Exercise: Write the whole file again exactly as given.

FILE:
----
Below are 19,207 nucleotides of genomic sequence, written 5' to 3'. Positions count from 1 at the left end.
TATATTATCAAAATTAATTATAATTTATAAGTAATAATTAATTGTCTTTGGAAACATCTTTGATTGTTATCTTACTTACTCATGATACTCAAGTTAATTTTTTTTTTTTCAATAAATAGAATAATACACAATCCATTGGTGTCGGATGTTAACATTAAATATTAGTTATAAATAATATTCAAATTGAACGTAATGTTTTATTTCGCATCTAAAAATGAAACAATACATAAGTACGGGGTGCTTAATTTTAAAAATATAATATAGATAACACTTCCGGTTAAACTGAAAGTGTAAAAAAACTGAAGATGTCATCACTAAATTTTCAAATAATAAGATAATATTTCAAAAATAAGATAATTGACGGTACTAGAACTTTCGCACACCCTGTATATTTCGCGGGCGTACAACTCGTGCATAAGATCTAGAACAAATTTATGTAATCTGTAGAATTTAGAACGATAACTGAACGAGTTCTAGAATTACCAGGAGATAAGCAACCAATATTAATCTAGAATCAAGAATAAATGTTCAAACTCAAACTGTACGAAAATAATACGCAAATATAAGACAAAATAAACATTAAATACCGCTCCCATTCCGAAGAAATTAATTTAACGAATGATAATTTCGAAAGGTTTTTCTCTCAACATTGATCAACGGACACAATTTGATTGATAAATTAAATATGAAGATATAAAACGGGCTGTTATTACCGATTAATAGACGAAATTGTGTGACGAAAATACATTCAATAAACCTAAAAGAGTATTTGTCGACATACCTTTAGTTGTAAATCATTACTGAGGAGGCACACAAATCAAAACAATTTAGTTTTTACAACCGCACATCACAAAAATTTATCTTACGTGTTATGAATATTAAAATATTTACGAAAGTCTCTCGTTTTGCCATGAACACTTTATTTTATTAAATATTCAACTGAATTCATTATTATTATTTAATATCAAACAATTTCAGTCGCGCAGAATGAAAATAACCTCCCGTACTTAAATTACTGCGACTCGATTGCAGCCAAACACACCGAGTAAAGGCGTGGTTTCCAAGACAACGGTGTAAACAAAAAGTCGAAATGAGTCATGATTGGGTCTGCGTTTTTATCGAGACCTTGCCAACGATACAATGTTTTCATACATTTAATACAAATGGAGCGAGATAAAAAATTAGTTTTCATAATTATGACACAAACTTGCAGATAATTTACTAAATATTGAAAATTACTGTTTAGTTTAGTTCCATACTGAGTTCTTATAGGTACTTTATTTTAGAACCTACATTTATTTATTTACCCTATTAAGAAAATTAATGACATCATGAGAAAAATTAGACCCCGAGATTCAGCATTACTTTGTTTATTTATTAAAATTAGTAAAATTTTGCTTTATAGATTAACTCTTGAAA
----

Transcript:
Below are 19,207 nucleotides of genomic sequence, written 5' to 3'. Positions count from 1 at the left end.
TATATTATCAAAATTAATTATAATTTATAAGTAATAATTAATTGTCTTTGGAAACATCTTTGATTGTTATCTTACTTACTCATGATACTCAAGTTAATTTTTTTTTTTTCAATAAATAGAATAATACACAATCCATTGGTGTCGGATGTTAACATTAAATATTAGTTATAAATAATATTCAAATTGAACGTAATGTTTTATTTCGCATCTAAAAATGAAACAATACATAAGTACGGGGTGCTTAATTTTAAAAATATAATATAGATAACACTTCCGGTTAAACTGAAAGTGTAAAAAAACTGAAGATGTCATCACTAAATTTTCAAATAATAAGATAATATTTCAAAAATAAGATAATTGACGGTACTAGAACTTTCGCACACCCTGTATATTTCGCGGGCGTACAACTCGTGCATAAGATCTAGAACAAATTTATGTAATCTGTAGAATTTAGAACGATAACTGAACGAGTTCTAGAATTACCAGGAGATAAGCAACCAATATTAATCTAGAATCAAGAATAAATGTTCAAACTCAAACTGTACGAAAATAATACGCAAATATAAGACAAAATAAACATTAAATACCGCTCCCATTCCGAAGAAATTAATTTAACGAATGATAATTTCGAAAGGTTTTTCTCTCAACATTGATCAACGGACACAATTTGATTGATAAATTAAATATGAAGATATAAAACGGGCTGTTATTACCGATTAATAGACGAAATTGTGTGACGAAAATACATTCAATAAACCTAAAAGAGTATTTGTCGACATACCTTTAGTTGTAAATCATTACTGAGGAGGCACACAAATCAAAACAATTTAGTTTTTACAACCGCACATCACAAAAATTTATCTTACGTGTTATGAATATTAAAATATTTACGAAAGTCTCTCGTTTTGCCATGAACACTTTATTTTATTAAATATTCAACTGAATTCATTATTATTATTTAATATCAAACAATTTCAGTCGCGCAGAATGAAAATAACCTCCCGTACTTAAATTACTGCGACTCGATTGCAGCCAAACACACCGAGTAAAGGCGTGGTTTCCAAGACAACGGTGTAAACAAAAAGTCGAAATGAGTCATGATTGGGTCTGCGTTTTTATCGAGACCTTGCCAACGATACAATGTTTTCATACATTTAATACAAATGGAGCGAGATAAAAAATTAGTTTTCATAATTATGACACAAACTTGCAGATAATTTACTAAATATTGAAAATTACTGTTTAGTTTAGTTCCATACTGAGTTCTTATAGGTACTTTATTTTAGAACCTACATTTATTTATTTACCCTATTAAGAAAATTAATGACATCATGAGAAAAATTAGACCCCGAGATTCAGCATTACTTTGTTTATTTATTAAAATTAGTAAAATTTTGCTTTATAGATTAACTCTTGAAA